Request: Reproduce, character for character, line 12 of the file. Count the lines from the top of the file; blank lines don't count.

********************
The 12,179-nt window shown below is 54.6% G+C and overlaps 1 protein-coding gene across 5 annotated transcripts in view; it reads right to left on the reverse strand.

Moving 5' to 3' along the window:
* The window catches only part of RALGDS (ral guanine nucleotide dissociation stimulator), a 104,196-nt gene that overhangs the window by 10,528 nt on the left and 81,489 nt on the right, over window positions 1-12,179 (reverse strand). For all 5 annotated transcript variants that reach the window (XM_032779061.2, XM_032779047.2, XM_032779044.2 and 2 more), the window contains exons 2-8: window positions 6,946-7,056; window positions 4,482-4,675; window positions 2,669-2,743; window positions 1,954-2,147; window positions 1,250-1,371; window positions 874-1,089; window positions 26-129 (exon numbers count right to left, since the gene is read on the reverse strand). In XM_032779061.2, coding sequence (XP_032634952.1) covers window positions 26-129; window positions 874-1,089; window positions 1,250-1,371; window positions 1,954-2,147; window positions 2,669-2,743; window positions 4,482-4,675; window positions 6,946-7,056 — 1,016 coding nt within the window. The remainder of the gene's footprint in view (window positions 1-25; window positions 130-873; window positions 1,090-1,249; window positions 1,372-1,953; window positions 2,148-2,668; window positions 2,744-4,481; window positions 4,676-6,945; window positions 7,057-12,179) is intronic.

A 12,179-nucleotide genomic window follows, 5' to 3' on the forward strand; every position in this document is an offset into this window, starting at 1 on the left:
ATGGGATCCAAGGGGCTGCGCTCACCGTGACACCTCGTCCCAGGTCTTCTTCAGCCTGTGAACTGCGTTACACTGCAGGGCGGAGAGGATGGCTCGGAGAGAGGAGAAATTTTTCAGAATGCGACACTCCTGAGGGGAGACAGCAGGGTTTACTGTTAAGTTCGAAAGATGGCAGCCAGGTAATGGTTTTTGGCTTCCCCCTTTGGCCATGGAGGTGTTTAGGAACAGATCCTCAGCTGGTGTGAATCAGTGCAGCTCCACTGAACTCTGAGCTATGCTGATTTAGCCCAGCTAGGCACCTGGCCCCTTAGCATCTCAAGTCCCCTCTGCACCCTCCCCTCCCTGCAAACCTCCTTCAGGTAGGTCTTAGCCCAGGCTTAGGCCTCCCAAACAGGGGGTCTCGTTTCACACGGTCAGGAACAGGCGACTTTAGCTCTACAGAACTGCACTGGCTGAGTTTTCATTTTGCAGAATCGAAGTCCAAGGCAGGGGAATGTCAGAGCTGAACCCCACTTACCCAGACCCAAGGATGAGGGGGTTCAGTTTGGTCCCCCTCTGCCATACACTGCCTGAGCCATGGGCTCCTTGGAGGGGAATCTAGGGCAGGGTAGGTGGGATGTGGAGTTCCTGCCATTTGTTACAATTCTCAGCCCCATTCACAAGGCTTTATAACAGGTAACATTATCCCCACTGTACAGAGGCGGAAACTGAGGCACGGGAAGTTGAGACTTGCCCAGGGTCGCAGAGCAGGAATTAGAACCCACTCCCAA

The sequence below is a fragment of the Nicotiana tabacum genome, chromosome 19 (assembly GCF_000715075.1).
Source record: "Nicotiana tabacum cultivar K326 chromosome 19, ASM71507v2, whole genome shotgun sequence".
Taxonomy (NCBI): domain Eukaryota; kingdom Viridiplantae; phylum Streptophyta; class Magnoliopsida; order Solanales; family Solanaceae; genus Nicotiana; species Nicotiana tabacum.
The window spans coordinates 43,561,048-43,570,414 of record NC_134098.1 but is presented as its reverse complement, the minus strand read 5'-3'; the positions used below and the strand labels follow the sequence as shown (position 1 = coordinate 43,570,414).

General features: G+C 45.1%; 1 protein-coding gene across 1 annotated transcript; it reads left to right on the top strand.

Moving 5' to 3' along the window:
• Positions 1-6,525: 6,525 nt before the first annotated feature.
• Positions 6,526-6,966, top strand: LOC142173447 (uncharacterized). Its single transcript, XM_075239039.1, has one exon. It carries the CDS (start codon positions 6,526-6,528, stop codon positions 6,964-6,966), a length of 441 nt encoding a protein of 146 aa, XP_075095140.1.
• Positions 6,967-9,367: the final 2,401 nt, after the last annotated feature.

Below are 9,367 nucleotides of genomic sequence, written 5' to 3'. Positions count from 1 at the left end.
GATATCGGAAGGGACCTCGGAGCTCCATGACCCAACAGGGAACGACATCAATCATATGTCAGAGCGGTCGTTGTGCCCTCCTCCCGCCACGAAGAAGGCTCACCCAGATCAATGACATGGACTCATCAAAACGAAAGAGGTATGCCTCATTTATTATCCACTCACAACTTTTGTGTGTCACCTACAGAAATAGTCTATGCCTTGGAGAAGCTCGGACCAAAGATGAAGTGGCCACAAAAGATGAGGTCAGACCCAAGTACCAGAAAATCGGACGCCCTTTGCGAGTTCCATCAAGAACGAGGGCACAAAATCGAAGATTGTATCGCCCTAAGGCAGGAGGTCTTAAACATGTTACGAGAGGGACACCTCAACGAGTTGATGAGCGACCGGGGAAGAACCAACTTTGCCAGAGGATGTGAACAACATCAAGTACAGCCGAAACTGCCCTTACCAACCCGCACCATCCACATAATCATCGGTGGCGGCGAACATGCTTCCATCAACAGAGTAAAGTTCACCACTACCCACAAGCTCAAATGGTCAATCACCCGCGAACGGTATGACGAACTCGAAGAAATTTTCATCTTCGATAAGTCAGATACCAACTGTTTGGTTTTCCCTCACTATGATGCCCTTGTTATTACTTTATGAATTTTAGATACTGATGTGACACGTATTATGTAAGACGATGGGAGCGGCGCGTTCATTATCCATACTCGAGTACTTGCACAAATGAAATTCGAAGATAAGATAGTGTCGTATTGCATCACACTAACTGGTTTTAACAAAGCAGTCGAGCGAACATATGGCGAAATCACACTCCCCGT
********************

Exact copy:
• Positions 1-6,525: 6,525 nt before the first annotated feature.